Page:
Garlic, or Allium sativum, is among the most extensively researched and described medicinal plants. Usually, the fresh garlic bulb is dried, crushed into a powder, and compressed to produce a tablet. However, raw whole cloves of garlic provide similar effects.
The leaves are long, narrow and flat like grass. The bulb (the only part eaten) is of a compound nature, consisting of numerous bulblets, known technically as ‘cloves,’ grouped together between the membraneous scales and enclosed within a whitish skin, which holds them as in a sac. Fresh and powdered garlic are popular food seasonings. The Food and Drug Administration considers the newer garlic oil, extract, and oleoresin products to be safe. You also can find garlic products promoted as “odorless” or “deodorized.” These Products may lack medicinal value because garlic’s beneficial properties seem to be in allin, the chemical that gives garlic its distinctive odor.
Common doses of garlic
Garlic comes as:-
- tablets (garlic extract; 100,320,400, and 600 milligrams)
- tablets (allicin total potential; 2 and 5 milligrams)
- dried powder (400 to 1,200 milligrams)
- fresh bulb (2 to 5 grams)
- antiseptic oil
- fresh extract
- powdered, freeze-dried garlic powder
- garlic oil (essential oil).
Some experts recommend the following dose:-
- To lower cholesterol, 600 to 900 milligrams taken orally daily; or an average of 4 grams (fresh garlic) or 8 milligrams (garlic oil) taken orally daily.
Uses of garlic herb
- Athlete’s foot
- Bacterial infections
- Fungal infections
- Heavy-metal poisoning
- High blood pressure
- High cholesterol
- To ward off evil spirits
Garlic in the Kitchen
Garlic is one of the few seasonings that nearly every culture knows and uses on a regular basis. Be it raw, cooked or pickled, certain dishes would not be the same without the addition of garlic.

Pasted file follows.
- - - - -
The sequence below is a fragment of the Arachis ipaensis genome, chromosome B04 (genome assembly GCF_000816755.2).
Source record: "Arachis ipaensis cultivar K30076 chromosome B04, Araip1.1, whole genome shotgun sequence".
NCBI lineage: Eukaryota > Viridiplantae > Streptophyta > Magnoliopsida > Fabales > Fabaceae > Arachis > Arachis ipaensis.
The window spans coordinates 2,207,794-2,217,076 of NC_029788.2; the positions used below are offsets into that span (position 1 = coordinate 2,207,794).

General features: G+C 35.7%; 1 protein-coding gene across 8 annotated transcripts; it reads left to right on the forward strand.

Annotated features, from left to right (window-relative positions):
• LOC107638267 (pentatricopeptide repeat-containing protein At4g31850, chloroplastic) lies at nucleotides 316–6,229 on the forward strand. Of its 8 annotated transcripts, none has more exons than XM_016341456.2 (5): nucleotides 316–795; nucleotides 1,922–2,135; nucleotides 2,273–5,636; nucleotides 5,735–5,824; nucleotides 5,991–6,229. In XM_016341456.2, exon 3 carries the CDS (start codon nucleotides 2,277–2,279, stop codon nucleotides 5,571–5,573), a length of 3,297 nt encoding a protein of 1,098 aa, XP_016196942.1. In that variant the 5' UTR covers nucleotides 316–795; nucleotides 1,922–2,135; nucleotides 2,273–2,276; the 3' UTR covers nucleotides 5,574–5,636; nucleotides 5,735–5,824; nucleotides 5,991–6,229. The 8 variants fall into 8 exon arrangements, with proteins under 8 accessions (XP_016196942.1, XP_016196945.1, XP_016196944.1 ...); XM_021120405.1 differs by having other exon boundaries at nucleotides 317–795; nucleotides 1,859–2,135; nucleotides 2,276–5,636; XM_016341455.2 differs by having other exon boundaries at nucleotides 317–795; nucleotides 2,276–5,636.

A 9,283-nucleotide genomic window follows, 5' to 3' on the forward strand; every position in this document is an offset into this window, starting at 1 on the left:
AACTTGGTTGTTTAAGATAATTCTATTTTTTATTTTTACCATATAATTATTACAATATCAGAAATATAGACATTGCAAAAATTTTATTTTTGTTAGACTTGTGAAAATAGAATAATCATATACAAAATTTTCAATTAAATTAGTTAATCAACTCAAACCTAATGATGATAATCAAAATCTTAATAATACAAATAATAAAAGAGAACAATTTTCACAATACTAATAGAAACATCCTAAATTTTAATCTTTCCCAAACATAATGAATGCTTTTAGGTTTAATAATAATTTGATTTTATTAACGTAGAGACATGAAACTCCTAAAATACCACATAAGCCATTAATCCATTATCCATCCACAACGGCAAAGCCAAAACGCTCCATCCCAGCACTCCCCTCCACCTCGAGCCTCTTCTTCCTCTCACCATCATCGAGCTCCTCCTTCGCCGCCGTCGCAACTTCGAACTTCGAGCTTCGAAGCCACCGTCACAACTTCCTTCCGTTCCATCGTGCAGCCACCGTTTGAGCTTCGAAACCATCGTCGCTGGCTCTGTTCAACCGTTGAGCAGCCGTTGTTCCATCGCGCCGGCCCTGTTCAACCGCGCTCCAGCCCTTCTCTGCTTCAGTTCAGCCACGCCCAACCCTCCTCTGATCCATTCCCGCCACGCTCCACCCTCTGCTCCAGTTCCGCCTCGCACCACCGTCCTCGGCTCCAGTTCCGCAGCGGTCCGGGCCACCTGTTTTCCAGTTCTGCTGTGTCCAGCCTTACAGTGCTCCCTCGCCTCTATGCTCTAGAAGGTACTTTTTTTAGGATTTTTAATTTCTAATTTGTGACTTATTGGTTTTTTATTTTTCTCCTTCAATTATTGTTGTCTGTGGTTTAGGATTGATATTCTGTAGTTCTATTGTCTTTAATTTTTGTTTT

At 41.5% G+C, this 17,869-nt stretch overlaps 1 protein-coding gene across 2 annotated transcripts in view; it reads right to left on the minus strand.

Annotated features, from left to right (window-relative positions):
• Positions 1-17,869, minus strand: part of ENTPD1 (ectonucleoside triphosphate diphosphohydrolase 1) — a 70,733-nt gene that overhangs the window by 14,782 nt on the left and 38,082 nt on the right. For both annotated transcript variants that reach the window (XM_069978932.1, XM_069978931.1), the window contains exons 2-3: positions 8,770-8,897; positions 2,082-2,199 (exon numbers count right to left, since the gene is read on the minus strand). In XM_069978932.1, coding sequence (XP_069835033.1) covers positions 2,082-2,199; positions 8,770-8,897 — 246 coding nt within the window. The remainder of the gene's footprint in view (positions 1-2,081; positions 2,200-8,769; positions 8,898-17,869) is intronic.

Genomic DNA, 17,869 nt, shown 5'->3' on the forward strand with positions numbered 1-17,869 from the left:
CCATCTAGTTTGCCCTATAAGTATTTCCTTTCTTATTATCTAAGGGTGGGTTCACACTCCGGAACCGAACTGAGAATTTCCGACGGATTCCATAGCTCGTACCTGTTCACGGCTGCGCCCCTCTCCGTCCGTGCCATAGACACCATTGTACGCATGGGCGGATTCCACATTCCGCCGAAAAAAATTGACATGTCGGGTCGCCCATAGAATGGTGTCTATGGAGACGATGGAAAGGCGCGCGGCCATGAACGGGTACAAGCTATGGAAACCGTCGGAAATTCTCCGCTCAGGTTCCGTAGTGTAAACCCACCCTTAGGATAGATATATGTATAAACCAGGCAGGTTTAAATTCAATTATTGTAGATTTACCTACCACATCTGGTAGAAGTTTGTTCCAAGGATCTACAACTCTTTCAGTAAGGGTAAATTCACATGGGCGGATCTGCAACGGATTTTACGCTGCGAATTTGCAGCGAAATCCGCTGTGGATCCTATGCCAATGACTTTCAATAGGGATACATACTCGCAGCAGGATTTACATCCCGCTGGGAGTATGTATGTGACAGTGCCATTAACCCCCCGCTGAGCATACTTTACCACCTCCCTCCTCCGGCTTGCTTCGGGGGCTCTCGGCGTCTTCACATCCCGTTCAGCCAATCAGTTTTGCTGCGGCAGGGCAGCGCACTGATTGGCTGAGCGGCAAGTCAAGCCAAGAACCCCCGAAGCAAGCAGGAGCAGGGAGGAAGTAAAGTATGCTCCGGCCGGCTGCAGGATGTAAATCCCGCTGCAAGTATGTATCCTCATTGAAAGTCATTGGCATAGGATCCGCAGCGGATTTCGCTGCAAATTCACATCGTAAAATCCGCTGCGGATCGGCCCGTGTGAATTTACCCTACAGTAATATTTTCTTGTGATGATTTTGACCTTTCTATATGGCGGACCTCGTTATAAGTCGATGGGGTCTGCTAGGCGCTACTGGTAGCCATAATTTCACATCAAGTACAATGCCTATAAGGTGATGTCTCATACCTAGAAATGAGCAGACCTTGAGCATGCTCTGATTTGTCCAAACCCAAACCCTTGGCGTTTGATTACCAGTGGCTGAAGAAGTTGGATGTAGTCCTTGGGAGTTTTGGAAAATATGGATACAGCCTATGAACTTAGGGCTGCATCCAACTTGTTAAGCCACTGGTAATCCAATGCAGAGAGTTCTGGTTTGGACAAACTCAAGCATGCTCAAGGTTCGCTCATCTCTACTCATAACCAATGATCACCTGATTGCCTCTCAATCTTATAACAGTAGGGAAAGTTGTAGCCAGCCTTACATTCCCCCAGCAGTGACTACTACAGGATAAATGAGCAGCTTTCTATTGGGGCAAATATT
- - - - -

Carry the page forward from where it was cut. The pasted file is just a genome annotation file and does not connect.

Side effects of garlic
Call your health care practitioner if you experience any of these possible side effects of garlic:
- irritation of the mouth, throat, and stomach
- skin rash or other allergic reactions (such as asthma, rash, or chest tightness)
Chronic garlic use or excessive garlic doses may lead to decreased production of hemoglobin (a compound in red blood cells) and a resulting change in red blood cells. This herb also can cause garlic odor and hypothyroidism (underactive thyroid).
Combining herbs with certain drugs may alter their action or produce unwanted side effects. Tell your health care practitioner about any prescription or nonprescription drugs you’re taking, especially:
- antiplatelet agents such as Persantine (garlic may increase their effects)
- blood thinners such as Coumadin (don’t use garlic while taking these drugs).
Important points to remember
- Don’t use garlic if you’re sensitive to the herb or other members of the Liliaceae family.
- Avoid garlic if you have digestive tract problems, such as peptic ulcers or reflux disease.
- Don’t take garlic if you’re pregnant because it may stimulate the uterus.
- Remember that widely available cholesterol-lowering drugs have been proven safe and are more effective than garlic in reducing cholesterol.
- If you take garlic along with a drug to stop bleeding, report bleeding gums, easy bruising, tarry stools, and tiny red or purple spots on your skin.
- Report side effects to your health care practitioner promptly.
What the research shows
Although garlic is one of the oldest and most revered herbal remedies, research is still incomplete. Scientists don’t know if garlic really helps to lower cholesterol or reduce deaths from coronary artery disease. Other potential garlic uses, such as to lower blood pressure, calm an upset stomach, or treat AIDS, haven’t been fully evaluated.
Other names for garlic : –
Other names for garlic include ail, allium, camphor of the poor, da-suan, knoblaunch, la-suan, nectar of the gods, poor-man’s-treacle, rustic treacle, and stinking rose.
Products containing garlic are sold under such names as Garlic, Garlic-Power, Garlique, Kwai, Kyolic, Odorless Garlic Tablets, One a Day Garlic, and Sapec.